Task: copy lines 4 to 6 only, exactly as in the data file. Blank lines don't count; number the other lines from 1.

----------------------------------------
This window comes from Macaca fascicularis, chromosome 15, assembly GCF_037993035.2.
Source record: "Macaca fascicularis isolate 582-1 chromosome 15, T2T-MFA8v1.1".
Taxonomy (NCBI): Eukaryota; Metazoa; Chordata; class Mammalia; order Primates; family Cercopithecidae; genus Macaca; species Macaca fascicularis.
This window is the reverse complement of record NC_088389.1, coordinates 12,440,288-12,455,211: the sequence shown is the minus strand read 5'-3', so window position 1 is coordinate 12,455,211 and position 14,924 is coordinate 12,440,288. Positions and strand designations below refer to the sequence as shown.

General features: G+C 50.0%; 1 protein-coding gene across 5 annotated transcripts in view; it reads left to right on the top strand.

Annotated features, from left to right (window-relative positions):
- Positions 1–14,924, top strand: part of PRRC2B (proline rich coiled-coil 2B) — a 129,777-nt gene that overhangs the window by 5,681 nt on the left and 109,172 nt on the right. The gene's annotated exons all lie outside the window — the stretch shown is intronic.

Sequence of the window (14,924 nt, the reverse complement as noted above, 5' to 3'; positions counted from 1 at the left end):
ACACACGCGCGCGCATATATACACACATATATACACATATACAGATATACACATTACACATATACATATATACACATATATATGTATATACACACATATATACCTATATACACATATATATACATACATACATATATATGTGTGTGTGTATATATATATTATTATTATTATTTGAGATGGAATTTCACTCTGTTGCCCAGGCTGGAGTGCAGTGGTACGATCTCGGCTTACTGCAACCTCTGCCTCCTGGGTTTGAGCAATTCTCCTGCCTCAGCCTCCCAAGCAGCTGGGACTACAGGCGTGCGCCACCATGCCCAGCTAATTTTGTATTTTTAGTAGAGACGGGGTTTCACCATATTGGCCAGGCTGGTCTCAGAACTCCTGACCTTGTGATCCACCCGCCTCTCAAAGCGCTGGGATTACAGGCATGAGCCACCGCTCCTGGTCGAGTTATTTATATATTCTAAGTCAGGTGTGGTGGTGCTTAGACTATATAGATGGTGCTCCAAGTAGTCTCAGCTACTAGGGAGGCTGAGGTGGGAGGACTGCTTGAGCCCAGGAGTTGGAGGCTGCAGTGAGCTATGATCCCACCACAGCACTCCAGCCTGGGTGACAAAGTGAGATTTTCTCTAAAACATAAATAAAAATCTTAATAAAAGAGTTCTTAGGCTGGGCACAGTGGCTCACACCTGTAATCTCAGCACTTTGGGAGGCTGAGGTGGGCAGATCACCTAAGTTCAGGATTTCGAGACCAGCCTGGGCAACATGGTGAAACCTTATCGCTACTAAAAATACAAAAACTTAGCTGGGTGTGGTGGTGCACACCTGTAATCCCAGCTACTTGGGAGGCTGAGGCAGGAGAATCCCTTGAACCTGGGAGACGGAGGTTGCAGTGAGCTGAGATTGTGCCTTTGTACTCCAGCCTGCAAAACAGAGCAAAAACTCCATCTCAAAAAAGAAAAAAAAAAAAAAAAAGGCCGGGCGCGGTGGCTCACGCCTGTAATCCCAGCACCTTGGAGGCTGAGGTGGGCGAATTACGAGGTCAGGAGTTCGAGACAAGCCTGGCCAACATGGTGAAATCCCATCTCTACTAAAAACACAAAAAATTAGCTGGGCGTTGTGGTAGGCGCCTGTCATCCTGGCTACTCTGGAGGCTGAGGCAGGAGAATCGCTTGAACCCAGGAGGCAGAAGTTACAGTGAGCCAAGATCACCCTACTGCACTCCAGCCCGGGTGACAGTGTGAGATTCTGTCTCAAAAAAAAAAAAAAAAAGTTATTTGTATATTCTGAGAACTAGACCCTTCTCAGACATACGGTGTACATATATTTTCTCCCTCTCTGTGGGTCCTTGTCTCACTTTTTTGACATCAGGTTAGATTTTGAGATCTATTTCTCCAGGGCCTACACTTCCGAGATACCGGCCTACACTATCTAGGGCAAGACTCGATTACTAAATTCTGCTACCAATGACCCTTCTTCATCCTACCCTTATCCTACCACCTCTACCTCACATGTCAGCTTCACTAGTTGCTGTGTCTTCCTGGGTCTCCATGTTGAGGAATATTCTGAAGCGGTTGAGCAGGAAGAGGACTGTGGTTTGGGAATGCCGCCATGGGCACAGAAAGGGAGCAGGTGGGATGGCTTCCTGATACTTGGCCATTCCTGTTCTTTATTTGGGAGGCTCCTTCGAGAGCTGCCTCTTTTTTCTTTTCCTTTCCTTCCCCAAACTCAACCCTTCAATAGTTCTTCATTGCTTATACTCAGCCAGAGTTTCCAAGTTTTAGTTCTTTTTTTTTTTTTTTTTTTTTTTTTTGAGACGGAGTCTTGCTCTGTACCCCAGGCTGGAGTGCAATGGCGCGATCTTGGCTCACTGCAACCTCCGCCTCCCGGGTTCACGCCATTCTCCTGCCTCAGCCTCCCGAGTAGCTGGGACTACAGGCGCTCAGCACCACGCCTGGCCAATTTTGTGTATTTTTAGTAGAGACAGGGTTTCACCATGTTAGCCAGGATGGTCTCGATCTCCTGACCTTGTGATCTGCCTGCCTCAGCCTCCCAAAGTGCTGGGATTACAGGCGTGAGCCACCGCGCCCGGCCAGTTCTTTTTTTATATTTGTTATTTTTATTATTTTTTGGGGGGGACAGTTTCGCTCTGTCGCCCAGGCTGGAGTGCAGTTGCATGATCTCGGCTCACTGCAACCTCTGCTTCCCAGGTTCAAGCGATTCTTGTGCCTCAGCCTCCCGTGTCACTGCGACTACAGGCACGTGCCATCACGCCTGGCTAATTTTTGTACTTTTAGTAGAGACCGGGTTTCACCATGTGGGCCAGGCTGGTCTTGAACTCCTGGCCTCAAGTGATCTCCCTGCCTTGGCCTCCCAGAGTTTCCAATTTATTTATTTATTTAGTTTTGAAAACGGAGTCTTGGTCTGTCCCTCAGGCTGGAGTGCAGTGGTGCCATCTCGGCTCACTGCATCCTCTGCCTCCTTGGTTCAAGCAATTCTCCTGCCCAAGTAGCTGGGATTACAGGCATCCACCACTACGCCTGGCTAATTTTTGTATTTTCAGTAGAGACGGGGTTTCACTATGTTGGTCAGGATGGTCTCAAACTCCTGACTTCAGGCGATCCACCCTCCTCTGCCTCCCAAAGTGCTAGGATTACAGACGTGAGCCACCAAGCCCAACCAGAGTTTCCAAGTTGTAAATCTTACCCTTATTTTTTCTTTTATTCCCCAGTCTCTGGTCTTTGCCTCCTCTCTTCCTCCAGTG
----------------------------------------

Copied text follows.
This window is the reverse complement of record NC_088389.1, coordinates 12,440,288-12,455,211: the sequence shown is the minus strand read 5'-3', so window position 1 is coordinate 12,455,211 and position 14,924 is coordinate 12,440,288. Positions and strand designations below refer to the sequence as shown.

General features: G+C 50.0%; 1 protein-coding gene across 5 annotated transcripts in view; it reads left to right on the top strand.

Annotated features, from left to right (window-relative positions):